One of the main advantages of adopting a strong foreign currency as sole legal tender is to reduce the transaction costs of trade among countries using the same currency.[13] There are at least two ways to infer this impact from data. The first is the significantly negative effect of exchange rate volatility on trade in most cases, and the second is an association between transaction costs and the need to operate with multiple currencies.[14] Economic integration with the rest of the world becomes easier as a result of lowered transaction costs and stabler prices.[2] Rose (2000) applied the gravity model of trade and provided empirical evidence that countries sharing a common currency engage in significantly increased trade among them, and that the benefits of currency substitution for trade may be large.[15]

Countries with full currency substitution can invoke greater confidence among international investors, inducing increased investments and growth. The elimination of the currency crisis risk due to full currency substitution leads to a reduction of country risk premiums and then to lower interest rates.[2] These effects result in a higher level of investment. However, there is a positive association between currency substitution and interest rates in a dual-currency economy.[16]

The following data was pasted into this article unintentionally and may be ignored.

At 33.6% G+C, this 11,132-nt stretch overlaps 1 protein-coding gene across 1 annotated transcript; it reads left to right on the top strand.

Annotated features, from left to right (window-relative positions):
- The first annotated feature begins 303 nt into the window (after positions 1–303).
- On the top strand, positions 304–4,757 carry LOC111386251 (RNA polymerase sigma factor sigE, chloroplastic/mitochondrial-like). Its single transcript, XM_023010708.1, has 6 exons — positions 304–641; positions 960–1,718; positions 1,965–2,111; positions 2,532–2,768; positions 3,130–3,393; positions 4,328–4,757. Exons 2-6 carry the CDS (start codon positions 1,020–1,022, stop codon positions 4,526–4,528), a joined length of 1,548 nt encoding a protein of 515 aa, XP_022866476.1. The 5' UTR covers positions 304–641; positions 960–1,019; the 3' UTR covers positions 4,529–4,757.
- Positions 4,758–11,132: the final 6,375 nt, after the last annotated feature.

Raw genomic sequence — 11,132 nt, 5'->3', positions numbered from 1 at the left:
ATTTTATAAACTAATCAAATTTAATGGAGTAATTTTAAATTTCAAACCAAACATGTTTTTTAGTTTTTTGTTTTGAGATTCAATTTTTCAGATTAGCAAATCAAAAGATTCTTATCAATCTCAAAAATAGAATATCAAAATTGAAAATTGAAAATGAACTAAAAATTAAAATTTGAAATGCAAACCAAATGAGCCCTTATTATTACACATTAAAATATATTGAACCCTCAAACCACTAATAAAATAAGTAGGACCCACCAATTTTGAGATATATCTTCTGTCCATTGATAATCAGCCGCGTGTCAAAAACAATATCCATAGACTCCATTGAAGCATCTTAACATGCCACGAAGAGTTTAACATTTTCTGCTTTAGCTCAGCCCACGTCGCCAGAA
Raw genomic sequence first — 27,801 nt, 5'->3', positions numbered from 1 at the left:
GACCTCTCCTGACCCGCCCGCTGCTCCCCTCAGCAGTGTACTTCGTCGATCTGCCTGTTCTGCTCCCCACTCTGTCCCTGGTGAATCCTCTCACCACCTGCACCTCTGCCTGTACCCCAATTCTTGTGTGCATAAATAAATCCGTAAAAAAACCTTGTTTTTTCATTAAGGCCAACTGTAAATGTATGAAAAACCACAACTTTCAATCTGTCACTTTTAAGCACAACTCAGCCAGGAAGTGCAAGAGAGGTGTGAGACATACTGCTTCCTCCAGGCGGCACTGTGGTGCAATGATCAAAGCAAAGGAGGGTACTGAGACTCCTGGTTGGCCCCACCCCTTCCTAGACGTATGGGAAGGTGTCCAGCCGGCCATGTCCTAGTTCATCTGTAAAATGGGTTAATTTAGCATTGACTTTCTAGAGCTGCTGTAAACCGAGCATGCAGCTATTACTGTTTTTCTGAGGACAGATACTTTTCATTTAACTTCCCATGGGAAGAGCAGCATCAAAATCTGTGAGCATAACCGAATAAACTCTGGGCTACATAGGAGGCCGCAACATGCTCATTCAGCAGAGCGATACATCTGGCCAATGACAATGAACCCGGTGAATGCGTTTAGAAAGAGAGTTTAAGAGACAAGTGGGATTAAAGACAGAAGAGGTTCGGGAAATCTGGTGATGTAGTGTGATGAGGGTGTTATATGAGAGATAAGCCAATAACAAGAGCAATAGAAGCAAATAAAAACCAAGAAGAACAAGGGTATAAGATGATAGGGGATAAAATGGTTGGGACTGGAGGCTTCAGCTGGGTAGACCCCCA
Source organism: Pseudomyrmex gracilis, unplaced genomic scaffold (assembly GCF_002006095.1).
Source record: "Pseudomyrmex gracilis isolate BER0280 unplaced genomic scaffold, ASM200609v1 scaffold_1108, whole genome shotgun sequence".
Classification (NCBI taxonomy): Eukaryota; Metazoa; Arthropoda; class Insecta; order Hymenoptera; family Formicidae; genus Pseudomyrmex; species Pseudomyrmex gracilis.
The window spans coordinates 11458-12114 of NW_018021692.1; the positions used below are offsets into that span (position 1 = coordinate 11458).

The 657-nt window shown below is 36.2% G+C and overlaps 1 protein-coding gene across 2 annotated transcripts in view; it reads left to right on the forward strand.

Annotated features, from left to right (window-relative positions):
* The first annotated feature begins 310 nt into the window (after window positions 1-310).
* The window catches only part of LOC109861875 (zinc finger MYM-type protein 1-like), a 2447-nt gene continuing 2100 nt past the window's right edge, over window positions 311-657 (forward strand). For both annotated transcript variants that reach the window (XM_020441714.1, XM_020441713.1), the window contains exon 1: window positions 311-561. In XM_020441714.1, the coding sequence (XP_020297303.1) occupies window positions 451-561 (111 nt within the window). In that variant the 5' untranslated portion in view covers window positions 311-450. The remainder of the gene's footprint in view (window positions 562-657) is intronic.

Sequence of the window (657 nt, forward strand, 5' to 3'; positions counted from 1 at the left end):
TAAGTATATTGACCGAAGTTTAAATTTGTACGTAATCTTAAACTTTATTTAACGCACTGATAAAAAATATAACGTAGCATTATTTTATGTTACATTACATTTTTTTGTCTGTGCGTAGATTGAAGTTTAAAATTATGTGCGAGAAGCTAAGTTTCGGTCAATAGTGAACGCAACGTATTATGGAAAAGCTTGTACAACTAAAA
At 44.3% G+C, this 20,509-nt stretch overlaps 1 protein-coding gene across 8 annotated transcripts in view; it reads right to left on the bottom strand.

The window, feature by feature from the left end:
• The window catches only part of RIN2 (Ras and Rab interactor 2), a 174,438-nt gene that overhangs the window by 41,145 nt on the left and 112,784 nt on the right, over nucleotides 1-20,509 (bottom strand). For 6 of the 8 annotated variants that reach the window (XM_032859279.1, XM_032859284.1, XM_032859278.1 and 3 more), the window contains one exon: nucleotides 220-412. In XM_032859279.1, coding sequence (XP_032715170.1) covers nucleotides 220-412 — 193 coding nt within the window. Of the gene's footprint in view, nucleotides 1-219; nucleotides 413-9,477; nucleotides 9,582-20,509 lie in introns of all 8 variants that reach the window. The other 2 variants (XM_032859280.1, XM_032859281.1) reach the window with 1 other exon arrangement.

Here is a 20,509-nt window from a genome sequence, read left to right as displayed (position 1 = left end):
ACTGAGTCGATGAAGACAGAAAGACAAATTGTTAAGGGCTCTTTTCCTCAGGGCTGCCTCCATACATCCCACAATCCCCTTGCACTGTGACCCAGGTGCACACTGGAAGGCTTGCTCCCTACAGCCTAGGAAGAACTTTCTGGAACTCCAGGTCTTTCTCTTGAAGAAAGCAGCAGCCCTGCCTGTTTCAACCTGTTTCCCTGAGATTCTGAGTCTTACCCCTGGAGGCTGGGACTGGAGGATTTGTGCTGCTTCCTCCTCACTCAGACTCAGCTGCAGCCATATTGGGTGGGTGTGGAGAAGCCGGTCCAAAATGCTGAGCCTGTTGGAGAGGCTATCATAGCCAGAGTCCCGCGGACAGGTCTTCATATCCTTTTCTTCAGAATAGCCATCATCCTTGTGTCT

On monetary and exchange rate policies

Official currency substitution helps to promote fiscal and monetary discipline and thus greater macroeconomic stability and lower inflation rates, to lower real exchange rate volatility, and possibly to deepen the financial system.[14] Firstly, currency substitution helps developing countries, providing a firm commitment to stable monetary and exchange rate policies by forcing a passive monetary policy. Adopting a strong foreign currency as legal tender will help to “eliminate the inflation-bias problem of discretionary monetary policy”.[17] Secondly, official currency substitution imposes stronger financial constraint on the government by eliminating deficit financing by issuing money.[18] An empirical finding suggests that inflation has been significantly lower in economies with full currency substitution than nations with domestic currencies.[19] The expected benefit of currency substitution is the elimination of the risk of exchange rate fluctuations and a possible reduction in the country’s international exposure. Currency substitution cannot eliminate the risk of an external crisis but provides steadier markets as a result of eliminating fluctuations in exchange rates.[2]